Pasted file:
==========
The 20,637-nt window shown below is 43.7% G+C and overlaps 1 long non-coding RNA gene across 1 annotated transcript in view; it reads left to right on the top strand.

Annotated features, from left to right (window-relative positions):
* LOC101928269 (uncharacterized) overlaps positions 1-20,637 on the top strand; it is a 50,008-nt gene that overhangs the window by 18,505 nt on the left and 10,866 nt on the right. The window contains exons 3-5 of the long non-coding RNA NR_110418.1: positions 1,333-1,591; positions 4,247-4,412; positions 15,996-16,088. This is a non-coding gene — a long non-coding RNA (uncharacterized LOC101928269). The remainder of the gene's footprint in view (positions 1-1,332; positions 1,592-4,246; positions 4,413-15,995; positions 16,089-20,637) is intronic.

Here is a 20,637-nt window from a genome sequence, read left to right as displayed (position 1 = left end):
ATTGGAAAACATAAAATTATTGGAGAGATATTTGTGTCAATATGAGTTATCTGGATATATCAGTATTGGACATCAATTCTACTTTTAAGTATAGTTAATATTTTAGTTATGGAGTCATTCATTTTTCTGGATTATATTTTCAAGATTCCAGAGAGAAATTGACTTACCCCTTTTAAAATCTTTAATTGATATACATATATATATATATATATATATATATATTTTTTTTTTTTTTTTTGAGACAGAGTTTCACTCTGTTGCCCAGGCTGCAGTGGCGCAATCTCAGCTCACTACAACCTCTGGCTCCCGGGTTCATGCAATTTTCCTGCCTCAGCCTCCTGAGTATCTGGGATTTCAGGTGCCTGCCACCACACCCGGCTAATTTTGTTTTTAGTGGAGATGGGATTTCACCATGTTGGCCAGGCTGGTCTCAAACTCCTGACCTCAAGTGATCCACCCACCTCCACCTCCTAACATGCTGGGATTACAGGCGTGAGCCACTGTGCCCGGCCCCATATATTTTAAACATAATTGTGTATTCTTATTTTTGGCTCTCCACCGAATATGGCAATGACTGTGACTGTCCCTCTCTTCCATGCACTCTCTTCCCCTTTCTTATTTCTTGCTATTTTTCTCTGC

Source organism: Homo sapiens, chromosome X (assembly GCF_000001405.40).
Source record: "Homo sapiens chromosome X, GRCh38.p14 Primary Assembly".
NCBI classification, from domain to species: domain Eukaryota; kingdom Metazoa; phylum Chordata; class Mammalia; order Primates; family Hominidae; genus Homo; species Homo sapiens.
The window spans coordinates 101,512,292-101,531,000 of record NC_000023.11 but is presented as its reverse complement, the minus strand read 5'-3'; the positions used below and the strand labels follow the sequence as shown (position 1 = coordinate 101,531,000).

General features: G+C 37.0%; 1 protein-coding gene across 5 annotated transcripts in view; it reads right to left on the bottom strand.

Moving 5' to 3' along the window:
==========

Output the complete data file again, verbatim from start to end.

The 20,637-nt window shown below is 43.7% G+C and overlaps 1 long non-coding RNA gene across 1 annotated transcript in view; it reads left to right on the top strand.

Annotated features, from left to right (window-relative positions):
* LOC101928269 (uncharacterized) overlaps positions 1-20,637 on the top strand; it is a 50,008-nt gene that overhangs the window by 18,505 nt on the left and 10,866 nt on the right. The window contains exons 3-5 of the long non-coding RNA NR_110418.1: positions 1,333-1,591; positions 4,247-4,412; positions 15,996-16,088. This is a non-coding gene — a long non-coding RNA (uncharacterized LOC101928269). The remainder of the gene's footprint in view (positions 1-1,332; positions 1,592-4,246; positions 4,413-15,995; positions 16,089-20,637) is intronic.

Here is a 20,637-nt window from a genome sequence, read left to right as displayed (position 1 = left end):
ATTGGAAAACATAAAATTATTGGAGAGATATTTGTGTCAATATGAGTTATCTGGATATATCAGTATTGGACATCAATTCTACTTTTAAGTATAGTTAATATTTTAGTTATGGAGTCATTCATTTTTCTGGATTATATTTTCAAGATTCCAGAGAGAAATTGACTTACCCCTTTTAAAATCTTTAATTGATATACATATATATATATATATATATATATATATTTTTTTTTTTTTTTTTGAGACAGAGTTTCACTCTGTTGCCCAGGCTGCAGTGGCGCAATCTCAGCTCACTACAACCTCTGGCTCCCGGGTTCATGCAATTTTCCTGCCTCAGCCTCCTGAGTATCTGGGATTTCAGGTGCCTGCCACCACACCCGGCTAATTTTGTTTTTAGTGGAGATGGGATTTCACCATGTTGGCCAGGCTGGTCTCAAACTCCTGACCTCAAGTGATCCACCCACCTCCACCTCCTAACATGCTGGGATTACAGGCGTGAGCCACTGTGCCCGGCCCCATATATTTTAAACATAATTGTGTATTCTTATTTTTGGCTCTCCACCGAATATGGCAATGACTGTGACTGTCCCTCTCTTCCATGCACTCTCTTCCCCTTTCTTATTTCTTGCTATTTTTCTCTGC

Source organism: Homo sapiens, chromosome X (assembly GCF_000001405.40).
Source record: "Homo sapiens chromosome X, GRCh38.p14 Primary Assembly".
NCBI classification, from domain to species: domain Eukaryota; kingdom Metazoa; phylum Chordata; class Mammalia; order Primates; family Hominidae; genus Homo; species Homo sapiens.
The window spans coordinates 101,512,292-101,531,000 of record NC_000023.11 but is presented as its reverse complement, the minus strand read 5'-3'; the positions used below and the strand labels follow the sequence as shown (position 1 = coordinate 101,531,000).

General features: G+C 37.0%; 1 protein-coding gene across 5 annotated transcripts in view; it reads right to left on the bottom strand.

Moving 5' to 3' along the window: